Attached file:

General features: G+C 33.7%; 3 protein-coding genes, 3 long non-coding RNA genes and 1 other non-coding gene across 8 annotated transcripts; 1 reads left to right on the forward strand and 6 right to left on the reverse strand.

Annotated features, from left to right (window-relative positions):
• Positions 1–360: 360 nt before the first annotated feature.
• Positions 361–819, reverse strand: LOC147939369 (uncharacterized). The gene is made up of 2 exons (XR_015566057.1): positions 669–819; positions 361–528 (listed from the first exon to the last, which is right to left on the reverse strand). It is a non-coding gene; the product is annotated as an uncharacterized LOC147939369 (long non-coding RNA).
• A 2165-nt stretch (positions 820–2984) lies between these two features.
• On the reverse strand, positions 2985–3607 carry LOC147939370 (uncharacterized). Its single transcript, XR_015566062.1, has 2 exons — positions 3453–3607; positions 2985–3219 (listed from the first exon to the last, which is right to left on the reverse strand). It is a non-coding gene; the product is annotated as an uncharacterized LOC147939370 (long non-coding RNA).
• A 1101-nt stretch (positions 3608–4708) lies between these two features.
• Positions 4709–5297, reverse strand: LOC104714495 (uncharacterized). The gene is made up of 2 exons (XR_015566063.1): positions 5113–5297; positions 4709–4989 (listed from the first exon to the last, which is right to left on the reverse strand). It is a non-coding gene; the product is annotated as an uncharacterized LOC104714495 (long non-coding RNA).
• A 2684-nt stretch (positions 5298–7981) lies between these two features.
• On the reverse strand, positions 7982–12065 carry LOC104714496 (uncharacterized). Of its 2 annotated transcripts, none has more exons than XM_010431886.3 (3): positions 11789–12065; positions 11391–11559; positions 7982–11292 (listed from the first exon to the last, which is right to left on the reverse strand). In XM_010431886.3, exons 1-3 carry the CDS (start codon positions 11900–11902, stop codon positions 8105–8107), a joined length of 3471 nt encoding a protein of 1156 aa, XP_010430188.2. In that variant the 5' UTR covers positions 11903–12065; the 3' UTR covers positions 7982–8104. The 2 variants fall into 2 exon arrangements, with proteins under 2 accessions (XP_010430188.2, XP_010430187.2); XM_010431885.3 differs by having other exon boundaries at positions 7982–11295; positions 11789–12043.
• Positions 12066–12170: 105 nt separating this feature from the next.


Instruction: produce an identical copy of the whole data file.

General features: G+C 33.7%; 3 protein-coding genes, 3 long non-coding RNA genes and 1 other non-coding gene across 8 annotated transcripts; 1 reads left to right on the forward strand and 6 right to left on the reverse strand.

Annotated features, from left to right (window-relative positions):
• Positions 1–360: 360 nt before the first annotated feature.
• Positions 361–819, reverse strand: LOC147939369 (uncharacterized). The gene is made up of 2 exons (XR_015566057.1): positions 669–819; positions 361–528 (listed from the first exon to the last, which is right to left on the reverse strand). It is a non-coding gene; the product is annotated as an uncharacterized LOC147939369 (long non-coding RNA).
• A 2165-nt stretch (positions 820–2984) lies between these two features.
• On the reverse strand, positions 2985–3607 carry LOC147939370 (uncharacterized). Its single transcript, XR_015566062.1, has 2 exons — positions 3453–3607; positions 2985–3219 (listed from the first exon to the last, which is right to left on the reverse strand). It is a non-coding gene; the product is annotated as an uncharacterized LOC147939370 (long non-coding RNA).
• A 1101-nt stretch (positions 3608–4708) lies between these two features.
• Positions 4709–5297, reverse strand: LOC104714495 (uncharacterized). The gene is made up of 2 exons (XR_015566063.1): positions 5113–5297; positions 4709–4989 (listed from the first exon to the last, which is right to left on the reverse strand). It is a non-coding gene; the product is annotated as an uncharacterized LOC104714495 (long non-coding RNA).
• A 2684-nt stretch (positions 5298–7981) lies between these two features.
• On the reverse strand, positions 7982–12065 carry LOC104714496 (uncharacterized). Of its 2 annotated transcripts, none has more exons than XM_010431886.3 (3): positions 11789–12065; positions 11391–11559; positions 7982–11292 (listed from the first exon to the last, which is right to left on the reverse strand). In XM_010431886.3, exons 1-3 carry the CDS (start codon positions 11900–11902, stop codon positions 8105–8107), a joined length of 3471 nt encoding a protein of 1156 aa, XP_010430188.2. In that variant the 5' UTR covers positions 11903–12065; the 3' UTR covers positions 7982–8104. The 2 variants fall into 2 exon arrangements, with proteins under 2 accessions (XP_010430188.2, XP_010430187.2); XM_010431885.3 differs by having other exon boundaries at positions 7982–11295; positions 11789–12043.
• Positions 12066–12170: 105 nt separating this feature from the next.